Dragons, willies and the Apple of Destiny

Mothering Frights

Being the mother of two sons, it was only a matter of time before the topic of willies reared its ugly head. Hmm. Maybe I should rephrase that… Actually, let’s not bother. I don’t think I have a sufficiently sophisticated grasp of the English language to prettify willy talk.

Obviously, my sons love their willies (well, someone has to). Their appendages are a seemingly constant source of entertainment and intrigue, and they are an ever-increasingly frequent topic of conversation and focus.  My two year old was in the bathroom last week, nude, waiting with me for the bath to finish running. He leaned over and swished his hand in the warm water, and was astonished and more than a little delighted to see a stream of wee burst from his willy. If he wasn’t already urinating, I swear he would have wet himself laughing.  I laughed a little less voraciously as I mopped up a large puddle of piss from around his feet. So now, he is working his way through all the different bath-based positions that he can wield his magic wee-making willy: crouching with his bum cheeks skimming the water’s surface, standing up in the water, lying down, seated with his legs akimbo… and as the bath water turns a pale shade of yellow, the use of the flannel floating in the water is like a little game of Russian Roulette for the face.

Not long before that, my five year old had got out the bath, spotted his rather alert-looking willy and proclaimed: “Look  mummy! Pinocchio Willy!”  After I had eventually stopped laughing, I mused on the fact that quite frankly, it is an absolute crying shame that willies don’t grow large every time their owners tell a lie. It would save me, all other mothers, and let’s face it, humanity in general, from a whole world of pain. Is that a banana in your pocket or are you just lying through your bloody teeth again? Marvellous.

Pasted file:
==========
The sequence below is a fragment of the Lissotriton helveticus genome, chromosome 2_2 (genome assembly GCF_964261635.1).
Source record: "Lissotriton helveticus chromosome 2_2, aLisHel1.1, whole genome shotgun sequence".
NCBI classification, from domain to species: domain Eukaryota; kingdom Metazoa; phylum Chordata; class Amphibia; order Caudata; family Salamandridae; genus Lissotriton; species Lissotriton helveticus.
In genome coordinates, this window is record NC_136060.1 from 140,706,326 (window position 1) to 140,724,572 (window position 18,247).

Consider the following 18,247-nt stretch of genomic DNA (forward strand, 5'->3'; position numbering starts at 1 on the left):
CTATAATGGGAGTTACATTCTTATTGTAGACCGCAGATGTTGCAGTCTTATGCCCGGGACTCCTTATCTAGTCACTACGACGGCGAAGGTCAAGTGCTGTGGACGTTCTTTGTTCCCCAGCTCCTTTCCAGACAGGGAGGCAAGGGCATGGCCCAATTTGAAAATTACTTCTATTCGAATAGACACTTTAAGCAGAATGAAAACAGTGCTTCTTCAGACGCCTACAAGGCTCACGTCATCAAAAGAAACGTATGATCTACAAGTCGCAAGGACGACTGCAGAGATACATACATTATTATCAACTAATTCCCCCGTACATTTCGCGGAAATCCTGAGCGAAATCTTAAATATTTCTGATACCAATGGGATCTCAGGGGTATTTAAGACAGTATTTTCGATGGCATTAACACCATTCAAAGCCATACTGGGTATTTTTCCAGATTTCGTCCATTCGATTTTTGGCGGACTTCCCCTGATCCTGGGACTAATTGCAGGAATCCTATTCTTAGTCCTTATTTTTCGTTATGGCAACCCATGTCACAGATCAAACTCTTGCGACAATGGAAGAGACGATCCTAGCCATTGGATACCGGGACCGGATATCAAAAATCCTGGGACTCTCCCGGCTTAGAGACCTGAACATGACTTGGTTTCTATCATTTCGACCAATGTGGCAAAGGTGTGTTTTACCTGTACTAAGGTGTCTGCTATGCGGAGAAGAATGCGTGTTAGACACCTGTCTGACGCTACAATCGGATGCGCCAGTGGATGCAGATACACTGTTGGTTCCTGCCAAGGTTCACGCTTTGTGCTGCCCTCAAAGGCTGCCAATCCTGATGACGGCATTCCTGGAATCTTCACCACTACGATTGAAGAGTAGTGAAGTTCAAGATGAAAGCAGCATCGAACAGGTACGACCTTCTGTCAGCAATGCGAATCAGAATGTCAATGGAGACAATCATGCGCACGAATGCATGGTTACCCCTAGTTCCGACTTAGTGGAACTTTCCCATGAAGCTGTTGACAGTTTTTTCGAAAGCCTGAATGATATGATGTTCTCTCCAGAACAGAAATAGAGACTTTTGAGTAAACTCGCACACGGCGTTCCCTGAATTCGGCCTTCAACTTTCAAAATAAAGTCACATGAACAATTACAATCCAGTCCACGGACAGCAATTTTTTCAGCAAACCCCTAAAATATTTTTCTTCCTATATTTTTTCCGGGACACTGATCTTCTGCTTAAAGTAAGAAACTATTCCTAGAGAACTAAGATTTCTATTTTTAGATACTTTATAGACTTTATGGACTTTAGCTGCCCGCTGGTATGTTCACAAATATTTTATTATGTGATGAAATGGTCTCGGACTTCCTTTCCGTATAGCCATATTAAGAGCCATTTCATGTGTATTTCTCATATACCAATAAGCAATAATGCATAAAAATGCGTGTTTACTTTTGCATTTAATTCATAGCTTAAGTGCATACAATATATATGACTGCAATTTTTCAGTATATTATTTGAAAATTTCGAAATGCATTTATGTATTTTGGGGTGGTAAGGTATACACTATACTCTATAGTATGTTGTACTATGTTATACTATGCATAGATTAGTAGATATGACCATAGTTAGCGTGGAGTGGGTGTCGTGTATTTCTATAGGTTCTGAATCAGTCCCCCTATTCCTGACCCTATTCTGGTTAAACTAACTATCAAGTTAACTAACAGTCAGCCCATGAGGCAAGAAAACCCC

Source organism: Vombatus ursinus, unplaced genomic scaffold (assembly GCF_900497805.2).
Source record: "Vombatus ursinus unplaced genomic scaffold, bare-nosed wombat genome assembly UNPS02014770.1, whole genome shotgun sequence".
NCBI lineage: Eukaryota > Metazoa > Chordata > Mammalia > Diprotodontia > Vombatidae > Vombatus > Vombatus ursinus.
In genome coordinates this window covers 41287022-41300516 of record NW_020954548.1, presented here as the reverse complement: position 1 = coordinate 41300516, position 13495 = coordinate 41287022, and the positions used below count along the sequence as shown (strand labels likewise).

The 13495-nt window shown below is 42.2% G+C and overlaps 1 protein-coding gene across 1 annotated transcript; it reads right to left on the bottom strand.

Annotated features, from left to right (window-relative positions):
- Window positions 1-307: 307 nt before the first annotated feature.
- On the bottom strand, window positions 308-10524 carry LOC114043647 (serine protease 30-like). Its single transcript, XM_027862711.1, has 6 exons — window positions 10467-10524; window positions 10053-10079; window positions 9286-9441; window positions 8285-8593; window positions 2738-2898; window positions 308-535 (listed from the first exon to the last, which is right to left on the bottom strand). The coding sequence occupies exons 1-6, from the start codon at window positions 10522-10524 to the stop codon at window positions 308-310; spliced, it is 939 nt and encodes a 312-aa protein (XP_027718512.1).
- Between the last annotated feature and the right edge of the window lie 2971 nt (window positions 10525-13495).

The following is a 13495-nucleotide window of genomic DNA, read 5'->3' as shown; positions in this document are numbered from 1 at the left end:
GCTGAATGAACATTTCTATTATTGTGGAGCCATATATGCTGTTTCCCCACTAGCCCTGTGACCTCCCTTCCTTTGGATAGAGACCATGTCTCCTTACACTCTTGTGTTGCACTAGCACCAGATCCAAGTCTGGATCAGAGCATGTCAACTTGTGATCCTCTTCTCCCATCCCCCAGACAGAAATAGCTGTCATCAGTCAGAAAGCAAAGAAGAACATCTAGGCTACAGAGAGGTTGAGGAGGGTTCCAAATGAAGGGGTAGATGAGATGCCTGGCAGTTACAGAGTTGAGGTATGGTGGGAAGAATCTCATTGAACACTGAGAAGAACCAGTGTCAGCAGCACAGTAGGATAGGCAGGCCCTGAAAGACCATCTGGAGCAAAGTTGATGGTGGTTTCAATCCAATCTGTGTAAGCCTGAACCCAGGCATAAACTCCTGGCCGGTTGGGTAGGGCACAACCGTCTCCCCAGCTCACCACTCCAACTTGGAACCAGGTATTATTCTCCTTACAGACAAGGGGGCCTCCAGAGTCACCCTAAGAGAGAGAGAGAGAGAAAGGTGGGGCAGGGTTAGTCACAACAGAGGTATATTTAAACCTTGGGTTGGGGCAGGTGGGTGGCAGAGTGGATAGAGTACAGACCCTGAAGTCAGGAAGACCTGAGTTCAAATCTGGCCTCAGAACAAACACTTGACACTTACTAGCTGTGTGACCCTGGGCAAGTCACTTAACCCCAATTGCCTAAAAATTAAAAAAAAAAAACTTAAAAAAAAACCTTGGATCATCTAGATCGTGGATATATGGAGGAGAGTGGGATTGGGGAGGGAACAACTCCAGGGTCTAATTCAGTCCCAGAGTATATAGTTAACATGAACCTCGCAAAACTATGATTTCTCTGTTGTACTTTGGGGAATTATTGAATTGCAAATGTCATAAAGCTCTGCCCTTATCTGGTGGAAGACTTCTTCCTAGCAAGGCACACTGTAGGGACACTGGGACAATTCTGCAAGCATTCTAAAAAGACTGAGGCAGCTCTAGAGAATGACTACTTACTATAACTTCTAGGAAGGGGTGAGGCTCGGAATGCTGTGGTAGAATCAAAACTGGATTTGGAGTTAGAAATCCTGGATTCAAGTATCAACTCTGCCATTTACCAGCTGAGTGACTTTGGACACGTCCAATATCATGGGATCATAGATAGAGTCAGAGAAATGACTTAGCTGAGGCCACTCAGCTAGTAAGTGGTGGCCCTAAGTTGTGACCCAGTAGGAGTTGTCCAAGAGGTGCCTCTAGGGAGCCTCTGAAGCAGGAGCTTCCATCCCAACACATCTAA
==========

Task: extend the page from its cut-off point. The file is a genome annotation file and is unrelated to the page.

And then, on a walk to school, it became clear that his willy was still very much front of mind. Or front of pants, perhaps. E picked up a small apple-type fruit that had fallen from a tree. He held it in his hand for a while, and then said:

“Look, mummy, it’s the Apple of Destiny.”

I have no idea what he has been watching to have come up with a phrase such as the Apple of Destiny, but I was intrigued (and a little apprehensive) to find out more. After all, if you can tell your future by staring into a glass sphere, I don’t see any reason why taking a nibble from an apple can’t at least predict what might happen tomorrow.

“So what does the Apple of Destiny do?” I asked.

“It saves people.”

“From what?”

“From dragons.”

Well, why not indeed? “Oh, that’s excellent,” I replied. After all, a plague of dragons is surely going to be the next big public health scare, so it is very reassuring to know that we are in possession of the Apple of Destiny to save us.

We walked in silence for a short while.

“Do you know what else it does?” E asked me, holding the Apple of Destiny in his outstretched hand.

“No. What else?”

“It makes your willy grow bigger.”

And right there is a conversation that encompasses a five year old’s universe: dragons, willies and the Apple of Destiny. In fact, where’s that pencil… I feel an idea for a board game coming on…

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